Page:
# Legendre Library

# Legendre Polynomials Library

This library includes:

- Gauss-Legendre Quadrature
- Numerically stable, accurate and efficient calculation of an order n Legendre Polynomial at values -1<=x<=1
- Numerically stable calculation of the derivative of an order n Legendre Polynomial at x.
- Calculation of the zeros of Legendre polynomials.
- Calculation of the Legendre polynomial coefficients.

## Download

You can download the library here:

**Download:** Legendre library.ana

The library was created using Analytica 6.0, but doesn't use any recently introduced features, so is expected to work fine in any post 5.0 build (perhaps even earlier).

## Gauss-Legendre Quadrature

Also called Gaussian Quadrature, is commonly used to compute definite integrals of a function F(x) with high accuracy using a small number of points where F(x) is evaluated. The method using n points is exact when F(x) is a polynomial of degree 2*n-1 or less, and is very accurate when F(x) can be accurately approximated by a polynomial of degree n (i.e., by its Taylor series with n terms).

Note that an example of Quadrature is included with the library.

### Function Gauss_Quadrature_Pts(K*, lb, ub*)

*, lb, ub*)

The function used to compute a Gauss-Legendre quadrature. To use, supply and index, `K:=1..n`

. The length of `K`

is used for *n*, the number of points used. The function has two return values, both indexed by `K`

:

- The points where you should evaluate your function.
- The weights

The bounds for the integration, «lb» and «ub» default to -1 to 1 if not specified. Both bounds much be finite. The following pattern illustrates how this function is used to integrate F(x) from a to b using n points:

`Index K := 1..n;`

`Local (xi,wi) := Gauss_Quadrature_Pts(K, a, b) Do Sum( wi * F(xi), K )`

An example is included with the library. In the example, Gaussian quadrature achieves 6 digits of precision with 12 points (i.e., evaluates of F(x)) and 12 digits with 17 points, whereas the trapezoidal rule has almost 4 digits of precision with 100 terms and the trend suggests it would take thousands of points to get to 6 digits of precision. Here is the function to be integrated in the example and the accuracy achieved as a function of the number of points used:

## Evaluation of Legendre Polynomials

With the exception of very low degree, *n*, the direct evaluation of a Legendre polynomial [math]\displaystyle{ P_n(x) }[/math] using the polynomial coefficients is numerically unstable and results is low accuracy. Hence, when you need to evaluate a Legendre Polynomial, you should use the numerically stable, efficient and accurate evaluation function, LegendreP. For the first derivative, use LegendreP_deriv.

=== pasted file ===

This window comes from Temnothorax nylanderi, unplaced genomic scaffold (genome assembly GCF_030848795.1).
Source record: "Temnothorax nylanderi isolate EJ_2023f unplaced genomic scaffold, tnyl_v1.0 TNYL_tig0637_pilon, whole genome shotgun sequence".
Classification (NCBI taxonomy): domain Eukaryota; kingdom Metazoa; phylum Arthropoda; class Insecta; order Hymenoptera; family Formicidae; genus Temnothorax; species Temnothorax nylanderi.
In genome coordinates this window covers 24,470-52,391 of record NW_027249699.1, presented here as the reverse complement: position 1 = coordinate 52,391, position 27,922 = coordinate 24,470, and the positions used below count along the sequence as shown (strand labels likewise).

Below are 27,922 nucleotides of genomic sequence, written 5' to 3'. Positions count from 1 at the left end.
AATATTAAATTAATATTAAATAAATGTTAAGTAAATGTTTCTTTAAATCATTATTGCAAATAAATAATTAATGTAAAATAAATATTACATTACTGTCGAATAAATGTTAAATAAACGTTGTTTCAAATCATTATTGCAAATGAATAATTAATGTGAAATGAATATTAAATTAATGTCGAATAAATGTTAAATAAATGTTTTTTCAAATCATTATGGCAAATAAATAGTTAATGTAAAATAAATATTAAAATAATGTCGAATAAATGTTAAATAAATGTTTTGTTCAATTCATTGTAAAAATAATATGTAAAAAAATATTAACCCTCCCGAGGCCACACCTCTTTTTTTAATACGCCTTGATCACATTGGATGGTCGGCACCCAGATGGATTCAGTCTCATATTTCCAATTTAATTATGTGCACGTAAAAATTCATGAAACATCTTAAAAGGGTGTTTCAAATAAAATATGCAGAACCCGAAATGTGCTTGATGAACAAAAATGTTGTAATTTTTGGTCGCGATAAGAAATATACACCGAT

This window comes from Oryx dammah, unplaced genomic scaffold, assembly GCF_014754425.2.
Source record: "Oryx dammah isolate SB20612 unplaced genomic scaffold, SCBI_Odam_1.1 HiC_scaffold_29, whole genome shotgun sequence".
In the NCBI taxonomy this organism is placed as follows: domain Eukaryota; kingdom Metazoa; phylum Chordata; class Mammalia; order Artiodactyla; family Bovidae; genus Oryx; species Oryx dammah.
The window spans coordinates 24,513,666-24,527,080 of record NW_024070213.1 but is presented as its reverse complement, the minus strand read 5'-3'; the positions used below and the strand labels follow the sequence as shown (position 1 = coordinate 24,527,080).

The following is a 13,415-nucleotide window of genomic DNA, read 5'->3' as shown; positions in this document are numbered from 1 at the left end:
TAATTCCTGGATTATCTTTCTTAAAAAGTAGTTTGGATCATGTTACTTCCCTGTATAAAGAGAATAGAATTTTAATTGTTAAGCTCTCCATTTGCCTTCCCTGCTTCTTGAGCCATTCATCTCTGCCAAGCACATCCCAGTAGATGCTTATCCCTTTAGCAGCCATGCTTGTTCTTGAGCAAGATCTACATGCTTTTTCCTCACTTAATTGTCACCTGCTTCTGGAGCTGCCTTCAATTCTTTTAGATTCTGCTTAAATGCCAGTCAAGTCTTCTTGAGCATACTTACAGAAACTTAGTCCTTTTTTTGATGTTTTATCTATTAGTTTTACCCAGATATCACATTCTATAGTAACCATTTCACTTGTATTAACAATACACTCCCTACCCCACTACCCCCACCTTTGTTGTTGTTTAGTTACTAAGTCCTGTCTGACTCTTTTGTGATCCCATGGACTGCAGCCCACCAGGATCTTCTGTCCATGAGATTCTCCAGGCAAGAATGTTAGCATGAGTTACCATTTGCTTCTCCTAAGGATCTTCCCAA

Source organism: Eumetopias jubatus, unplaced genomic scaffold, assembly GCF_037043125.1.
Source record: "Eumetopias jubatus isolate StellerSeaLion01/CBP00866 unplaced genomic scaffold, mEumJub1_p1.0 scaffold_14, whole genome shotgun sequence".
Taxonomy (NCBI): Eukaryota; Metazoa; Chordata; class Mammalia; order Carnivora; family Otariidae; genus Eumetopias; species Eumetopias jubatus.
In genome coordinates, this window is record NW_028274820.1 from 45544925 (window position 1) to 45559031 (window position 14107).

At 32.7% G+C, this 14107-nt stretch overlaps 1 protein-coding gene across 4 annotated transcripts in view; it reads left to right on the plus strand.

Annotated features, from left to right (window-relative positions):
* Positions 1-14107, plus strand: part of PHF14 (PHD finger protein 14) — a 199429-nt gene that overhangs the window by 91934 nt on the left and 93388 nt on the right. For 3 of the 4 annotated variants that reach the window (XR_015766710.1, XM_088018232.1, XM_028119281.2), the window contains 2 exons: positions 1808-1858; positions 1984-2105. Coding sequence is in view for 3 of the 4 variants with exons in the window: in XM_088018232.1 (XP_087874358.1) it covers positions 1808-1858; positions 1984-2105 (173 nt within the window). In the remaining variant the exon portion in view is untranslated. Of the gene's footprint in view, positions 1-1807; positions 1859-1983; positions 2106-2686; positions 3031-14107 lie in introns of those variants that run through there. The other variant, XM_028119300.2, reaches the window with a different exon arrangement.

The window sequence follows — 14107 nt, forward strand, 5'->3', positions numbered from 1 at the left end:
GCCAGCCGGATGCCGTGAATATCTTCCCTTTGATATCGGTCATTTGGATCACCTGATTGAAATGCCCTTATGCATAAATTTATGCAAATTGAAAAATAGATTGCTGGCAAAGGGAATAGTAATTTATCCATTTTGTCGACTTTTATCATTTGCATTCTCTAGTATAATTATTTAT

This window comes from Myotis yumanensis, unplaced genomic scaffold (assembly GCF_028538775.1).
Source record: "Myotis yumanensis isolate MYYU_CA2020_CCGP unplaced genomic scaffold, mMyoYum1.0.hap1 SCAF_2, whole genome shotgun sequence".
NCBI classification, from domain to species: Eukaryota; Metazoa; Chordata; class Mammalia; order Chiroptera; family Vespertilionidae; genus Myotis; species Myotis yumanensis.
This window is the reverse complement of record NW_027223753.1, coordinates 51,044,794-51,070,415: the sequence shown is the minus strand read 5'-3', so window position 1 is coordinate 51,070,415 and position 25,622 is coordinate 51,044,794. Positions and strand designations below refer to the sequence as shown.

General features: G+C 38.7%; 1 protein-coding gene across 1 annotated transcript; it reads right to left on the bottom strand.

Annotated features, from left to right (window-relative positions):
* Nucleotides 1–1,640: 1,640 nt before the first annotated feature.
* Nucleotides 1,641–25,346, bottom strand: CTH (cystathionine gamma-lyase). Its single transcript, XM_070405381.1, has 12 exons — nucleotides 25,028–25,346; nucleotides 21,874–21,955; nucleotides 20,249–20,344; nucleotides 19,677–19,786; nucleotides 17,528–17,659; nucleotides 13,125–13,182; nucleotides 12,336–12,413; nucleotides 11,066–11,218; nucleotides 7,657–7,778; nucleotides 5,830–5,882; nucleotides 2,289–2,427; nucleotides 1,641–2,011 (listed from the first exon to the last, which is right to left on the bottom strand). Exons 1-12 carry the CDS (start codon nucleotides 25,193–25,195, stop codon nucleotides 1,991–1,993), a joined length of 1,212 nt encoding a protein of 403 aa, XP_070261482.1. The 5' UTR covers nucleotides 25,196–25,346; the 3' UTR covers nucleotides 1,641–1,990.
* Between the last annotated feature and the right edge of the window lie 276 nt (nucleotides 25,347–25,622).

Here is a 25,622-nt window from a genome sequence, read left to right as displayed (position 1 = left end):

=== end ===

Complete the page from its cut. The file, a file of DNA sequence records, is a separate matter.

### Function LegendreP(n,x)

Computes [math]\displaystyle{ P_n(x) }[/math], which is the nth order Legendre polynomial evaluated at x, where [math]\displaystyle{ -1\le x \le 1 }[/math] and n>=0.

### Function LegendreP_deriv(n,x)

Computes [math]\displaystyle{ {{d P_n(x)}\over{d x}} }[/math], which is the derivative of the nth order Legendre polynomial evaluated at x, where [math]\displaystyle{ -1\le x \le 1 }[/math] and n>=0.

## The Roots (zeros) of the Legendre Polynomial

The roots or zeros of a Legendre polynomial are the points where [math]\displaystyle{ P_n(x)=0 }[/math]. All polynomials for n>1 have n roots between -1 and 1.

### Function Legendre_kth_root(n,k)

Computes the kth root of [math]\displaystyle{ P_n }[/math], where [math]\displaystyle{ 1\le k\le n }[/math].

## Legendre polynomial coefficients

A Legendre polynomial of degree *n* is a polynomial of the form:

- [math]\displaystyle{ P_n(x) = \sum_{k=0}^n c_k x^k }[/math]

The coefficients [math]\displaystyle{ c_k }[/math] are the coefficients.

Be aware that evaluation of polynomials using the coefficients for large n often has a lot of numeric round-off. It is better to use the LegendreP function to evaluate the polynomial at a point, especially for large n.

### Function LegendreP_Coefs(K*, n*)

*, n*)

To obtain the numeric coefficients for the nth Legendre polynomial (n>=0), supply an index, `K:=0..n`

. The n+1 coefficients are return indexed by K. The first item in the returned array is the constant. The 2nd item is the coefficient for [math]\displaystyle{ x }[/math]. The 3rd is the coefficient for [math]\displaystyle{ x^2 }[/math], etc. The values of the `K`

index do not effect the returned result.

## See also

- Legendre polynomials on Wikipedia
- Area() and Integrate() functions (built-in functions that use the Trapezoid rule)
- Category:Integration (Quadrature) functions

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